Even if we grant you the miraculous win that you administered, here are some blunders that you need to mend:
- Never commit numbers when the control is not within you. There was no need to commit to numbers like 700 liters of free water, or dates that within 15 days the anti-corruption “Lokpal” bill for the Delhi state would be enacted. Much would have accrued to your credit when people would sense your initiatives and grant you at least 65 days; they accommodated the previous governments for 65 years.
- The removal of vanity lights or flags is a decent step but you should have highlighted that this is being done to ease the city traffic woes, to provide relief to the general public, and to reduce government expenditure on mobile security.
- There is no logic in refusing the security of the Z-class for yourself, which all other VIPs, including some corporate magnates, enjoy. You or your colleagues’ lives are no longer personal. They are owned by the citizens now, and you have no right to betray them falling prey to a crafted accident or a terror attack. Remember you must survive since you have a mission to complete.
- The residential accommodation is a Pandora box of conflicts. The opposition will twist and turn your statements in the direction that suits them. No one on earth expects the Chief Minister, to live in a two or 3-room apartment when he is expected to conduct public meetings at home. They have to hold protocol governed functions and events in their offices or even homes. Please do not take it as VIP culture; it is mandatory to hold these meetings.
- The free flowing statements and commitments that come from the CM or the ministers are no doubt reassuring but too many of them and too frequently, are counterproductive. They raise a suspicion that the whole act is a drama, enacted to foster public support for the national election, which is a much bigger volume and effort.
- Support from the other parties – whether you take or not, is your prerogative. There was no need to tell the voters. And while at it, you should have used the word “other”, without naming a party. Aren’t we all accustomed to coalition, alliance and the changing fidelity? Moreover, when others ridicule you on the alliance that you entered into, probably necessitated by the needs of the others, the simple answer is, “the time is here for coalition government”. This is what all the others say.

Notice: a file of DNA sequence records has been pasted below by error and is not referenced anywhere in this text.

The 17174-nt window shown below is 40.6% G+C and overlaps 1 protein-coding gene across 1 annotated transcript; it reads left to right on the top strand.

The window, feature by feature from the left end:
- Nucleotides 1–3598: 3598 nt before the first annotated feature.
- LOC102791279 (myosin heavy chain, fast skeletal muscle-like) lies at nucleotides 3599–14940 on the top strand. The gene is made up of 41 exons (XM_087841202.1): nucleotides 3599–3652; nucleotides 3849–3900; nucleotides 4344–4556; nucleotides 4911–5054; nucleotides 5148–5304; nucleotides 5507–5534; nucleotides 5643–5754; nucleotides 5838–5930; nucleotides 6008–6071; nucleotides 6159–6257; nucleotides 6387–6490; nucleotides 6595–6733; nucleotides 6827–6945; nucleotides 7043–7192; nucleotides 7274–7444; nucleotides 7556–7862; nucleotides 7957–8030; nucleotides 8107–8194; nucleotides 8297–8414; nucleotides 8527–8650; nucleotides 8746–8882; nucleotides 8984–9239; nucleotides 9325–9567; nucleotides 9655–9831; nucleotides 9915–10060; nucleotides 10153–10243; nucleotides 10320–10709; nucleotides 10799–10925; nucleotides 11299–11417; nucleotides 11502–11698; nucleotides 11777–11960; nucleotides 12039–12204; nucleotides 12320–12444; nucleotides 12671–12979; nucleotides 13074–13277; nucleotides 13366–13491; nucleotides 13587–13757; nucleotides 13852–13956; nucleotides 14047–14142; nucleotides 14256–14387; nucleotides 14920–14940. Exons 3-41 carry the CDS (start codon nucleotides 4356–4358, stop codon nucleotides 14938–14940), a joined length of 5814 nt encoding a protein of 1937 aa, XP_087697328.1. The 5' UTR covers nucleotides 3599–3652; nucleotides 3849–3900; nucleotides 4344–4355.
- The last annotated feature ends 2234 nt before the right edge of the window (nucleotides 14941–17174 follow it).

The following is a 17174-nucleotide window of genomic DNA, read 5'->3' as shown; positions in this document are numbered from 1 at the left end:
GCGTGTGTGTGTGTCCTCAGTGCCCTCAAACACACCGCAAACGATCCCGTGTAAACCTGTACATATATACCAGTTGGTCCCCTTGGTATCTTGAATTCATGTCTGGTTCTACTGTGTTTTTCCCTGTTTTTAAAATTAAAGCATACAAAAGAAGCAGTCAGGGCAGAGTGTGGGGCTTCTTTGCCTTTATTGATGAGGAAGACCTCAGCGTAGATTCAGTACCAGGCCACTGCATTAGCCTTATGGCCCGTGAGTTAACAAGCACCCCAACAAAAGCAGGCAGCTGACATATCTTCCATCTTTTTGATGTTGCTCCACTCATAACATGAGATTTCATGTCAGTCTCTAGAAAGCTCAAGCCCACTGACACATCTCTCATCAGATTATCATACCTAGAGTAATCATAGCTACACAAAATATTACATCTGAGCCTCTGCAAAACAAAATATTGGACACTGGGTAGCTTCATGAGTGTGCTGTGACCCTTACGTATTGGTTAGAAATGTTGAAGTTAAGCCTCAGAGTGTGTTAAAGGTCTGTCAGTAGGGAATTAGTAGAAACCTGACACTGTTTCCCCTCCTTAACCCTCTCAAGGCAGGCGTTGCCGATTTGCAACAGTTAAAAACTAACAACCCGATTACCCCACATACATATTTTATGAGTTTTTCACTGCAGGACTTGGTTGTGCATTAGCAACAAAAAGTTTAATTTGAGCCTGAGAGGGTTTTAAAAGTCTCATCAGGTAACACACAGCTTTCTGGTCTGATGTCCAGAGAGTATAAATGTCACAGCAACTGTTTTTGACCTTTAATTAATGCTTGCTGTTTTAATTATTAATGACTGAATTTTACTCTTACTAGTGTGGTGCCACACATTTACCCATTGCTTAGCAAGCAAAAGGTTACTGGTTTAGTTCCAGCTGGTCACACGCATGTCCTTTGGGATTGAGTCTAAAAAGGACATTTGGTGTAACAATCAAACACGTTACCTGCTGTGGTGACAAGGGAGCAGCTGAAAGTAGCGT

These are petty and mundane issues unworthy of your personal attention, except that your generals must be cautioned for not repeating these mistakes for the future elections.
An articulate spokesperson or two must be appointed to stop the buck. They should be drenched in your core policies so that they neither falter nor contradict while making statements or answering media questions. They would be the protecting wall between your ministers who are still in the learning process, and the seasoned opposition who is well versed in playing the blame game. They should be exposed to the media only progressively, only as they gain confidence.
We all know the deficit of professionals in your core team, particularly for the larger perspective of the national politics and elections. You certainly have a few but you need at least 30 or 40 party positions more. Their tasks: people are required for selecting the candidates, managing the project management office, preparing manifestos, managing the databases of people, establishing systems and procedures that are efficient and error-proof, etc. In addition, seasoned mentors are required for training the new entrants on the party policies. Messers Yogendra Yadav, Prashant Bhushan, Kumar Vishwas and Sanjay Singh will have to think. Sir, you need both thinkers and executors.
AAP can certainly bid for the Lok Sabha